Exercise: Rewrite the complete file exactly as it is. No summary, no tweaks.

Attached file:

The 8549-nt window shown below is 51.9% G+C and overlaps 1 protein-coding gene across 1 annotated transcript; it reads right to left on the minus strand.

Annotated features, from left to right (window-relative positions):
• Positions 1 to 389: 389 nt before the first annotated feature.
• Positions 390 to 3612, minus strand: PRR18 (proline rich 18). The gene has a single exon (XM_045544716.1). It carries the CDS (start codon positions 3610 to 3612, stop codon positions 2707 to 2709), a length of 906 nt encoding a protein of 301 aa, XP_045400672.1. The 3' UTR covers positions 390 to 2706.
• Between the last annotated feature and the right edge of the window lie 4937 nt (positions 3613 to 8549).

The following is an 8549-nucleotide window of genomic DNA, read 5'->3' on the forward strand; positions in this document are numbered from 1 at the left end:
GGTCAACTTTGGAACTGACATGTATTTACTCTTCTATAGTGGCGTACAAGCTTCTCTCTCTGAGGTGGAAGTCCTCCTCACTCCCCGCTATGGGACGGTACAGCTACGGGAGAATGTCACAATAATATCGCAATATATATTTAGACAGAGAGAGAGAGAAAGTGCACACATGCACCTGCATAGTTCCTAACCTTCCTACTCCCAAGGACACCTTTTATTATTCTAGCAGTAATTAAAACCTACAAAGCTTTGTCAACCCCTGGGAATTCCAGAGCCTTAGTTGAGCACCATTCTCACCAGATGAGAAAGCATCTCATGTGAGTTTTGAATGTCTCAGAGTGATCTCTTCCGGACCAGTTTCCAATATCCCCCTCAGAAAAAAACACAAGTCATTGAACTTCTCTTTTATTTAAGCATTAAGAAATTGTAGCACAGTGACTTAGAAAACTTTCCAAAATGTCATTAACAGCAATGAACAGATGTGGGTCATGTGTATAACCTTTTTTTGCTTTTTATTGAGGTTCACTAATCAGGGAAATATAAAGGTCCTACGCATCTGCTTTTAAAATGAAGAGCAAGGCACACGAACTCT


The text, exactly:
The 8549-nt window shown below is 51.9% G+C and overlaps 1 protein-coding gene across 1 annotated transcript; it reads right to left on the minus strand.

Annotated features, from left to right (window-relative positions):
• Positions 1 to 389: 389 nt before the first annotated feature.
• Positions 390 to 3612, minus strand: PRR18 (proline rich 18). The gene has a single exon (XM_045544716.1). It carries the CDS (start codon positions 3610 to 3612, stop codon positions 2707 to 2709), a length of 906 nt encoding a protein of 301 aa, XP_045400672.1. The 3' UTR covers positions 390 to 2706.
• Between the last annotated feature and the right edge of the window lie 4937 nt (positions 3613 to 8549).

The following is an 8549-nucleotide window of genomic DNA, read 5'->3' on the forward strand; positions in this document are numbered from 1 at the left end:
GGTCAACTTTGGAACTGACATGTATTTACTCTTCTATAGTGGCGTACAAGCTTCTCTCTCTGAGGTGGAAGTCCTCCTCACTCCCCGCTATGGGACGGTACAGCTACGGGAGAATGTCACAATAATATCGCAATATATATTTAGACAGAGAGAGAGAGAAAGTGCACACATGCACCTGCATAGTTCCTAACCTTCCTACTCCCAAGGACACCTTTTATTATTCTAGCAGTAATTAAAACCTACAAAGCTTTGTCAACCCCTGGGAATTCCAGAGCCTTAGTTGAGCACCATTCTCACCAGATGAGAAAGCATCTCATGTGAGTTTTGAATGTCTCAGAGTGATCTCTTCCGGACCAGTTTCCAATATCCCCCTCAGAAAAAAACACAAGTCATTGAACTTCTCTTTTATTTAAGCATTAAGAAATTGTAGCACAGTGACTTAGAAAACTTTCCAAAATGTCATTAACAGCAATGAACAGATGTGGGTCATGTGTATAACCTTTTTTTGCTTTTTATTGAGGTTCACTAATCAGGGAAATATAAAGGTCCTACGCATCTGCTTTTAAAATGAAGAGCAAGGCACACGAACTCT